Aardvark is a hard movie to pin down, but it's safe to say it isn't about aardvarks.

The offbeat, off-putting film stars Zachary Quinto as Josh, a man with significant mental health issues, who has just started seeing therapist Emily (Jenny Slate), newly established in the small university town where she studied.

Josh is not very stable, and Emily is not very good at her job. This could be the catalyst for dramatic tension, but there is little of that at the outset of Aardvark, full of awkwardly scripted exchanges between therapist and patient that cause us to wonder if the movie is aware of how dangerously inept she is.

Her actions (she's entirely unconcerned about the source of her patient's powerful medication) are so hard to believe, in fact, we wonder if she actually exists. This is also a function of the shifty way writer-director Brian Shoaf presents the material.

Josh, you see, is prone to delusions. His latest crisis has been brought on by the return of his brother Craig (Jon Hamm), which both pleases and provokes Josh, who admires his famous actor brother and also feels abandoned by him. Josh's obsession warps his perception of reality: He believes the shape-shifting Craig is "playing" the people he meets on the street, or in the coffee shop where he works.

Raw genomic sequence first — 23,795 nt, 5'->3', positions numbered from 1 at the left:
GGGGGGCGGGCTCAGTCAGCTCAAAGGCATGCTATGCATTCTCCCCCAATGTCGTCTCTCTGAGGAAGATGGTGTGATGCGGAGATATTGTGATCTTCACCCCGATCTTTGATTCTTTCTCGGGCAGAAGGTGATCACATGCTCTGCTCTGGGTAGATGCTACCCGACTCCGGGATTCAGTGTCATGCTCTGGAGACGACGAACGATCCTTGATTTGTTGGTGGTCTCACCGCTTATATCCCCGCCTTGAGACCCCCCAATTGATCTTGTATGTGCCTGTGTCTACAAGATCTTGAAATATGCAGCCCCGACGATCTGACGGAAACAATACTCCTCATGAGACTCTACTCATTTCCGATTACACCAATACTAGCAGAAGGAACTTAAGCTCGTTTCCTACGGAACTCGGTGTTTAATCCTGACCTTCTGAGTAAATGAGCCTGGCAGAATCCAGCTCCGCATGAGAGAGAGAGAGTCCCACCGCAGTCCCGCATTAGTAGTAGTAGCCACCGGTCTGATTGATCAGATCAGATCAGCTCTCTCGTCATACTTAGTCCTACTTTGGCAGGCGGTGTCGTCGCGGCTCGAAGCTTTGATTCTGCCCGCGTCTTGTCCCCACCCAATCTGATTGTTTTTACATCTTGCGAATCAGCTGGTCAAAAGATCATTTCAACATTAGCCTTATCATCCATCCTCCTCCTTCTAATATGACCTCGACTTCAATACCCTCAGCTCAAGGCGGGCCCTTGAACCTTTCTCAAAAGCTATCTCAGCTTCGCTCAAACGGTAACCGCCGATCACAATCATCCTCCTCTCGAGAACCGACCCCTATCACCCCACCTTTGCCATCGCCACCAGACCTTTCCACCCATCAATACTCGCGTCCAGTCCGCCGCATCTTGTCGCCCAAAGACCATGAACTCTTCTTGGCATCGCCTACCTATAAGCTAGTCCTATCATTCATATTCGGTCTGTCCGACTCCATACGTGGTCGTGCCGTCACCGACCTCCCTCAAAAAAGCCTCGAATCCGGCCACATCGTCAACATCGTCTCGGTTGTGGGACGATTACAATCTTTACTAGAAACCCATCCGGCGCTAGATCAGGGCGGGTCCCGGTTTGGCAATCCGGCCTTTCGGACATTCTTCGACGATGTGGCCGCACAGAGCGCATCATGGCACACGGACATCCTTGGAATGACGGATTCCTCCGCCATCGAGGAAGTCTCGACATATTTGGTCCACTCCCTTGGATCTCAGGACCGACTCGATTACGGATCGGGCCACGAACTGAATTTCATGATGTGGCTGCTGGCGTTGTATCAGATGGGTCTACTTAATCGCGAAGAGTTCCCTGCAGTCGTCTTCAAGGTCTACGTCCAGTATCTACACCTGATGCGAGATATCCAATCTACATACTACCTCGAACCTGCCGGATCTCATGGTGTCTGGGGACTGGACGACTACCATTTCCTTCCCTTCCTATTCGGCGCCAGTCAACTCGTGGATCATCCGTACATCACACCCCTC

Craig may even have taken the form of the pretty woman named Hannah (Sheila Vand) who has started taking evening walks with Josh – a situation so improbable as to invite the interpretation that it is a delusion. Shoaf seems deliberately coy about it – there are only half a dozen characters in the film, and he's careful to compose scenes so that Josh interacts with each character individually, inviting speculation that they may be figments of his imagination. (It doesn't help Aardvark that it's been so recently preceded by Entanglement, a movie that offered a remarkably similar scenario.)

It's not until Josh, Emily, and Craig finally interact that we're convinced they're real, and Hannah's existence isn't resolved until the final scene.

This all gets a bit grating, even at 85 minutes. In its last moments, though, Aardvark finds a groove. Josh's illness deepens and becomes more severe, leading to a scene wherein Quinto and Hamm (ill-used to this point) manage to sketch, in just a few minutes, a lifetime of brotherly misunderstanding.

We sense Craig's guilt, Josh's bewilderment, and the passage of time that has suddenly left the two of them at a point where reconciliation, and forgiveness, are possible. It's a long wait, though, and until that time, expect Aardvark to make you antsy.